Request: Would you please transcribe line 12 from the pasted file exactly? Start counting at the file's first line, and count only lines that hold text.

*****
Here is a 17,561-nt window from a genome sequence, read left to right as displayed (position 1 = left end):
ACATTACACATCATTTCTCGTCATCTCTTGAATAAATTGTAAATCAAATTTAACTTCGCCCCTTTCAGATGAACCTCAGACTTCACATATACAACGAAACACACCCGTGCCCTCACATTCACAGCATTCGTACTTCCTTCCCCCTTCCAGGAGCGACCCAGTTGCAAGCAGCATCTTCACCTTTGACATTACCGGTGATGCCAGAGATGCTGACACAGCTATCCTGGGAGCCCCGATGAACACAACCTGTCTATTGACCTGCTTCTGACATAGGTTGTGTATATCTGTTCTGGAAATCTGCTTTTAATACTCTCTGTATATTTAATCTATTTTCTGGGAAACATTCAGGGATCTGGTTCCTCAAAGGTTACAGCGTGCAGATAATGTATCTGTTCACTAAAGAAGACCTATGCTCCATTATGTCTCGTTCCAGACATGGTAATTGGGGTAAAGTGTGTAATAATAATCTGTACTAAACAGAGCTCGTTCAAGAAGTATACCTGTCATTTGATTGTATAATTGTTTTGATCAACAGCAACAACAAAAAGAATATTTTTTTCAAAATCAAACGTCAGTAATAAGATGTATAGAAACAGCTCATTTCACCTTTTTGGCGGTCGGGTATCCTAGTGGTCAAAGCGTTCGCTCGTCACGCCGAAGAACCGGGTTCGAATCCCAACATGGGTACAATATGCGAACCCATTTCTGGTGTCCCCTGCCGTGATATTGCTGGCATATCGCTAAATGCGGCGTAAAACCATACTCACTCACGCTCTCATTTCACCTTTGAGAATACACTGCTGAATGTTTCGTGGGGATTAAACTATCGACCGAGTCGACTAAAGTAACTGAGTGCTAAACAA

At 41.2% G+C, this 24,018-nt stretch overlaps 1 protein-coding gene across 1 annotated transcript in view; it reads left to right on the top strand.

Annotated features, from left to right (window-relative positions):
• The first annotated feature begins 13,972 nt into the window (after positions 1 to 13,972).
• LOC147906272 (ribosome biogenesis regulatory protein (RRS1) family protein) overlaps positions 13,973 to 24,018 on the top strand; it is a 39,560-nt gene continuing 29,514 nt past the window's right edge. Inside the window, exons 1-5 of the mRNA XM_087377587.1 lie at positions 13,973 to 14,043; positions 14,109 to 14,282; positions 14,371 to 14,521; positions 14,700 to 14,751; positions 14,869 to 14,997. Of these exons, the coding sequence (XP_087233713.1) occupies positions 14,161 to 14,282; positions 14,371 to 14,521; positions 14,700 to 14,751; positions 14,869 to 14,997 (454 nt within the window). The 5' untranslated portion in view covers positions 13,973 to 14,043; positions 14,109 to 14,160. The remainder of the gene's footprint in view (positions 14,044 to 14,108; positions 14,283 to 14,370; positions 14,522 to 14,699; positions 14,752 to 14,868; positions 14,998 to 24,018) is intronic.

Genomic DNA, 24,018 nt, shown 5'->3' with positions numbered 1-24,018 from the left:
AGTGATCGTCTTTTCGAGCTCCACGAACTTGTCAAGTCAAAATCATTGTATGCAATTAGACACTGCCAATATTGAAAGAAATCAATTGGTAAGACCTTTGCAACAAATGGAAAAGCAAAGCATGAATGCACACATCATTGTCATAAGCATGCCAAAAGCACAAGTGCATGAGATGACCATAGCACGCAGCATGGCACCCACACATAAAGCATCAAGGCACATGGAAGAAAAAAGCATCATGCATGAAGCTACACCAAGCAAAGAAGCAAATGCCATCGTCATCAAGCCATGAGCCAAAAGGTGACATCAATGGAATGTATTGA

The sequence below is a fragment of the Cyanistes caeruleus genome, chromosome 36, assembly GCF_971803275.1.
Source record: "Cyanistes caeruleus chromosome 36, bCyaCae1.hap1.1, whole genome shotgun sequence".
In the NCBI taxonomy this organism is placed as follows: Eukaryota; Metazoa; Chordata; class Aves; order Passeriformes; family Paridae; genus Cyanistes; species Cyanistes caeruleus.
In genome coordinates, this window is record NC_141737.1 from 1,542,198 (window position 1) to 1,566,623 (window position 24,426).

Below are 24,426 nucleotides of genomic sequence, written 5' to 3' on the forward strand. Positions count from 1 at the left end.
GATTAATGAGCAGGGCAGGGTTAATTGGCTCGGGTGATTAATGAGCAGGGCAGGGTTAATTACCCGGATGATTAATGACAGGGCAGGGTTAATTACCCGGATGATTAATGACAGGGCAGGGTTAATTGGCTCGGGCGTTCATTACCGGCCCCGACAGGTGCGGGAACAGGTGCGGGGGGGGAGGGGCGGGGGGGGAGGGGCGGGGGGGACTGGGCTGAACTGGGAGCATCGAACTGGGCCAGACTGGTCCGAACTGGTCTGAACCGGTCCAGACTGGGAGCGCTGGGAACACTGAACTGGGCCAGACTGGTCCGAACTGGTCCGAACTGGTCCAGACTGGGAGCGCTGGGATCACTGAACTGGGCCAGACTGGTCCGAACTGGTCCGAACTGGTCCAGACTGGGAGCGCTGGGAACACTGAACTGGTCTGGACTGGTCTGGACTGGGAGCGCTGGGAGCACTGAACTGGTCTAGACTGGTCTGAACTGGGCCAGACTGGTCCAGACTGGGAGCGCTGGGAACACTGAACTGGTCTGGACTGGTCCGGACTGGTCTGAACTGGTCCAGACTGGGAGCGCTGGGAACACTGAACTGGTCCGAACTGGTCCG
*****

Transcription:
In genome coordinates, this window is record NC_141737.1 from 1,542,198 (window position 1) to 1,566,623 (window position 24,426).